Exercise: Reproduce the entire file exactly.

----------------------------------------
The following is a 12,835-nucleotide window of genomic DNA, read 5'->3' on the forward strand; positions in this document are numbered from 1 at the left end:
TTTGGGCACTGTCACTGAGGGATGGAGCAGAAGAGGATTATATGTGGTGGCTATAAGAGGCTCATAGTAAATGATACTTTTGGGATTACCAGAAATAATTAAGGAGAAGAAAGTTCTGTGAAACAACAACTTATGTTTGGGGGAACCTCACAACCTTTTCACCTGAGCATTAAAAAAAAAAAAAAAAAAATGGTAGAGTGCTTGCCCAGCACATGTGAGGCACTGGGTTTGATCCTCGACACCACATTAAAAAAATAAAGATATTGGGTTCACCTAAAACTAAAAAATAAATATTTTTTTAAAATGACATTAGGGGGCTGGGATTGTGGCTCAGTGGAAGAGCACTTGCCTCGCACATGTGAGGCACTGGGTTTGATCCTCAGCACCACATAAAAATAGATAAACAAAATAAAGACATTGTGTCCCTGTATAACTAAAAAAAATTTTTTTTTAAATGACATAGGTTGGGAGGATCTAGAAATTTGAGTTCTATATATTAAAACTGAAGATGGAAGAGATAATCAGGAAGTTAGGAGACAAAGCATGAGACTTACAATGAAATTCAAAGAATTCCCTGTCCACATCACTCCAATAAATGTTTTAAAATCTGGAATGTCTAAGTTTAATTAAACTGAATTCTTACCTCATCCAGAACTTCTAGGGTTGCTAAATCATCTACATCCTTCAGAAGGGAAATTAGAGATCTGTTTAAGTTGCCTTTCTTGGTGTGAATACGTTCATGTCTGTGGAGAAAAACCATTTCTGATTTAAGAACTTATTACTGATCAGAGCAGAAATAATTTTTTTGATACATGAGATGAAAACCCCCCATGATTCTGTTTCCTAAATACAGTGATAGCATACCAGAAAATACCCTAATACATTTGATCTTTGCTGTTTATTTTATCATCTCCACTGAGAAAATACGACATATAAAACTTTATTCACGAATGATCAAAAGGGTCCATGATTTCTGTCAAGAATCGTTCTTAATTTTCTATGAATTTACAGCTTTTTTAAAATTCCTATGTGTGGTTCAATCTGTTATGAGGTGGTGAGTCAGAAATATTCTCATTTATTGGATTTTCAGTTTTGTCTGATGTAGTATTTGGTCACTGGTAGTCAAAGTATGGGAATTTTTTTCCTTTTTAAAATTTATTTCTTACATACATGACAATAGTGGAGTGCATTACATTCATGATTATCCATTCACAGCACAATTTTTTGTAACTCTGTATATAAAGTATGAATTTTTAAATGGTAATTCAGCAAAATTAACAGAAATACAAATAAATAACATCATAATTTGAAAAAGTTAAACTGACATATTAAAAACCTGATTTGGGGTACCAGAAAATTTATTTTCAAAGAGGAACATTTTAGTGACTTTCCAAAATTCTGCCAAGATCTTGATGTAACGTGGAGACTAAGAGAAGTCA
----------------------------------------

The following is a 12,835-nucleotide window of genomic DNA, read 5'->3' on the forward strand; positions in this document are numbered from 1 at the left end:
TTTGGGCACTGTCACTGAGGGATGGAGCAGAAGAGGATTATATGTGGTGGCTATAAGAGGCTCATAGTAAATGATACTTTTGGGATTACCAGAAATAATTAAGGAGAAGAAAGTTCTGTGAAACAACAACTTATGTTTGGGGGAACCTCACAACCTTTTCACCTGAGCATTAAAAAAAAAAAAAAAAAAATGGTAGAGTGCTTGCCCAGCACATGTGAGGCACTGGGTTTGATCCTCGACACCACATTAAAAAAATAAAGATATTGGGTTCACCTAAAACTAAAAAATAAATATTTTTTTAAAATGACATTAGGGGGCTGGGATTGTGGCTCAGTGGAAGAGCACTTGCCTCGCACATGTGAGGCACTGGGTTTGATCCTCAGCACCACATAAAAATAGATAAACAAAATAAAGACATTGTGTCCCTGTATAACTAAAAAAAATTTTTTTTTAAATGACATAGGTTGGGAGGATCTAGAAATTTGAGTTCTATATATTAAAACTGAAGATGGAAGAGATAATCAGGAAGTTAGGAGACAAAGCATGAGACTTACAATGAAATTCAAAGAATTCCCTGTCCACATCACTCCAATAAATGTTTTAAAATCTGGAATGTCTAAGTTTAATTAAACTGAATTCTTACCTCATCCAGAACTTCTAGGGTTGCTAAATCATCTACATCCTTCAGAAGGGAAATTAGAGATCTGTTTAAGTTGCCTTTCTTGGTGTGAATACGTTCATGTCTGTGGAGAAAAACCATTTCTGATTTAAGAACTTATTACTGATCAGAGCAGAAATAATTTTTTTGATACATGAGATGAAAACCCCCCATGATTCTGTTTCCTAAATACAGTGATAGCATACCAGAAAATACCCTAATACATTTGATCTTTGCTGTTTATTTTATCATCTCCACTGAGAAAATACGACATATAAAACTTTATTCACGAATGATCAAAAGGGTCCATGATTTCTGTCAAGAATCGTTCTTAATTTTCTATGAATTTACAGCTTTTTTAAAATTCCTATGTGTGGTTCAATCTGTTATGAGGTGGTGAGTCAGAAATATTCTCATTTATTGGATTTTCAGTTTTGTCTGATGTAGTATTTGGTCACTGGTAGTCAAAGTATGGGAATTTTTTTCCTTTTTAAAATTTATTTCTTACATACATGACAATAGTGGAGTGCATTACATTCATGATTATCCATTCACAGCACAATTTTTTGTAACTCTGTATATAAAGTATGAATTTTTAAATGGTAATTCAGCAAAATTAACAGAAATACAAATAAATAACATCATAATTTGAAAAAGTTAAACTGACATATTAAAAACCTGATTTGGGGTACCAGAAAATTTATTTTCAAAGAGGAACATTTTAGTGACTTTCCAAAATTCTGCCAAGATCTTGATGTAACGTGGAGACTAAGAGAAGTCA